Poem From My Past

Lea Wait, here, thinking about writing I did (literally) years ago. I’d always wanted to be a writer. But when, in my early and mid twenties, I was living in a tiny walk-up in Greenwich Village (where else would a writer live?) and trying to write, I only ended up creating stacks of poems. True, I was also working full-time and going to school at night. I felt too young to write fiction. But poems were short, and the ones I wrote were generally ironic or sarcastic … they were fun.

Recently I glanced through several folders of them (yes, I kept some, as memorabilia,) and found this one. In light of the 50 Shades phenomena, I decided to go back to the Lea Wait of the early 70s, and share.


My dear, it’s embarrassing.

I was hoping you wouldn’t be asking.

Every family has to have one.

He lives in New York. Greenwich Village, even.

Not married.

At least alone, he lives.

In this world, some comfort.

No; no beard. But hair – you should see!

Girls? Girls, he doesn’t like.

Don’t be looking!

Boys he doesn’t like neither.

Independent, he calls it.

Stubborn, I tell him.

Doing? Smoking strange things, no doubt.

Writing a novel, he says.

They all do that down there.

His sister Sarah says he hasn’t found himself.

If he finds another self,

I’d like to see it, my dear.

And the tribulation …

But have you seen the book?

Autographed — he could do less?–

To his dear mother.

Sophie, to have an author for a son!

Only a mother could tell.

And skip chapter five …

He made it up, sure.

All those boys, and girls, and


Particularly page 87.

Third paragraph from the bottom.

Could my son have done this?

It’s going to be X-rated, sure.

My son, the author.

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12 Responses to Poem From My Past

  1. Okay, now I’m imagining you hanging out in coffee houses with Ginsberg. Wrong decade, I know, but the image persists, complete with bongos. At least I know where that comes from: a scene in the movie Bell, Book and Candle. Obviously, cabin fever has gotten to me!


  2. MCWriTers says:

    Ha ha! Maybe we should all resurrect our old poetry. I’d love to find the dramatic narrative poem from middle school, but it is long gone. Maybe that paper on Virginia Wolfe. Sometimes I reread some old thing and am amazed. Mostly I want to burn them. But your poem is good fun. You really captured the slightly titillated, slightly shocked tone of mother’s friend.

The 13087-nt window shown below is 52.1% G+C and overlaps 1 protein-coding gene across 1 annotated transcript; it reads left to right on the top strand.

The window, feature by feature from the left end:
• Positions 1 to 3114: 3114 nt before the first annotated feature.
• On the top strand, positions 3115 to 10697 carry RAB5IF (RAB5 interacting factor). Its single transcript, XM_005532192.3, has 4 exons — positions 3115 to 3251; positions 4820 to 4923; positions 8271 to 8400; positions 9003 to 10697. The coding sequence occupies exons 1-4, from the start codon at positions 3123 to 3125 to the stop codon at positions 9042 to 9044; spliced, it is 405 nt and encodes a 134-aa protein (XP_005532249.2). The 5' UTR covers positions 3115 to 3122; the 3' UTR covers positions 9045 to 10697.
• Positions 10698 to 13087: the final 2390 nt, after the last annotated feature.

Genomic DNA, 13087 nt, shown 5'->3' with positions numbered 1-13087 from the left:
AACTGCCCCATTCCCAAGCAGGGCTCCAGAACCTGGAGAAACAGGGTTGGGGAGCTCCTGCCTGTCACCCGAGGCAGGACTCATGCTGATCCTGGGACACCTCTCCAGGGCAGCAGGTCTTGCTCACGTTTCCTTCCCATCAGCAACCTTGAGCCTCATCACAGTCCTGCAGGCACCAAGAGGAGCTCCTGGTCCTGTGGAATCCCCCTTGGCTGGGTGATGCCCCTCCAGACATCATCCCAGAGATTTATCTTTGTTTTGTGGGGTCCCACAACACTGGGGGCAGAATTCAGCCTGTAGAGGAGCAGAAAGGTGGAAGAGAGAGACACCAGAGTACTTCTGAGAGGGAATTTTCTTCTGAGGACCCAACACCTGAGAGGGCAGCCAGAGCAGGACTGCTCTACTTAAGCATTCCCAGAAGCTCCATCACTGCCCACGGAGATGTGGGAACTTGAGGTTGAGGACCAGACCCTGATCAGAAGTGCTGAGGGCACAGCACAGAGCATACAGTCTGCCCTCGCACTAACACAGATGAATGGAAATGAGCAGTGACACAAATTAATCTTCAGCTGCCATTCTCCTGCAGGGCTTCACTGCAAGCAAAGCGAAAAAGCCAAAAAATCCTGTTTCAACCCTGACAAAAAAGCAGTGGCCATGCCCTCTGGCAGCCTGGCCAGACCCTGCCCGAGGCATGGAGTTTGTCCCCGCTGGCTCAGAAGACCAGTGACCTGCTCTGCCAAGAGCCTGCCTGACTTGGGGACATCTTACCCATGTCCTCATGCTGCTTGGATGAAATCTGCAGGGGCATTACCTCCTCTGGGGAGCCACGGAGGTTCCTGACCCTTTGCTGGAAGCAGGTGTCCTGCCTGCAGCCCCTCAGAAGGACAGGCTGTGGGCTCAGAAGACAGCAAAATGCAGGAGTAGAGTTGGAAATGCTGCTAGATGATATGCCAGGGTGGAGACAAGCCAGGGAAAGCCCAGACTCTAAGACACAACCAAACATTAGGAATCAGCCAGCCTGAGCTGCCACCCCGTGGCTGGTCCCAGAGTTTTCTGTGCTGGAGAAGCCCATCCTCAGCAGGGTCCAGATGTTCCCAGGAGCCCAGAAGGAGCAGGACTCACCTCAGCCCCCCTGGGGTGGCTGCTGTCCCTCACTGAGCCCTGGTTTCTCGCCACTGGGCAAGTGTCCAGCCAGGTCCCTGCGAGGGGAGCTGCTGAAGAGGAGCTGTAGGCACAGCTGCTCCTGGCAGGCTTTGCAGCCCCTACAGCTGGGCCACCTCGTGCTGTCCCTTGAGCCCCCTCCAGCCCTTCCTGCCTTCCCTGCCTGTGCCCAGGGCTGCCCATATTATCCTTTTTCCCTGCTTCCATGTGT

3. Karla says:

    Particularly these lines made me laugh out loud:
    “His sister Sarah says he hasn’t found himself.
    If he finds another self,
    I’d like to see it, my dear.”

  4. Lea Wait says:

    Glad people enjoyed my trip to the past! Fun to re-visit a life that was ….!

  5. LD Masterson says:

    I once tried writing romance..with plenty of sex tossed in. I actually received some very positive feedback on my ability to write a steamy love scene. Then I thought of my mother reading it. And I switched to writing mysteries.

    • MCWriTers says:

      LD Masterson….thinking of your mother reminded me of a time, long ago, when my mother was babysitting my kids and she found my first Thea Kozak mystery, in draft form, and read it. When I got home, she said, boldly, “I read your book.” I said, “So what did you think?” She said, “I liked it, but Kate, the sex, how did you know?”

      I rewrote the book. But another friend tells the story of getting a book for her mother and then reading it and finding a lot of good sex. She was embarrassed and trying to figure out what to say to her mother, when she mentioned the book and her mother said, “Yes, I was worried about you girls reading it.”

      Kate Flora

  6. Lea Wait says:

    Oh, I understand, LD! (I read somewhere that writers couldn’t really write freely until their parents were dead.) I know I struggled with several scenes –not necessarily sexy ones, either! – knowing my parents (and children!) might read them. Still hesitate to write about certain themes .. and never use family names for characters in my books!

    • Karla says:

      Yes, Lea, as you say, knowing family might read it, you “Still hesitate to write about certain themes…” This is a really helpful discussion here. Now I know I’m not alone thinking about artfully and diplomatically (if that’s the word) navigating full ranges of emotions, those I feel and those I invent (sometimes a fine line indeed). Sitting judge and jury for my own writing can really get in the way. I wonder about this, a lot. If how to deal with certain ‘charged’ themes was a panel discussion at Crime Bake, I’d sign up for that session! Some topics are likely more or less awkward or easy for some of us than others.

  7. Donald A. Coffin says:

    Very nice. And funny. Sounds like you’d make a good Jewish Mother.

  8. sandy gardner says:

    loved your poem. reminded me of the poem I wrote about my son, when he was an early teen. Started with him being up in a tree in the backyard….and (of course) continued on with him not knowing who he was yet.

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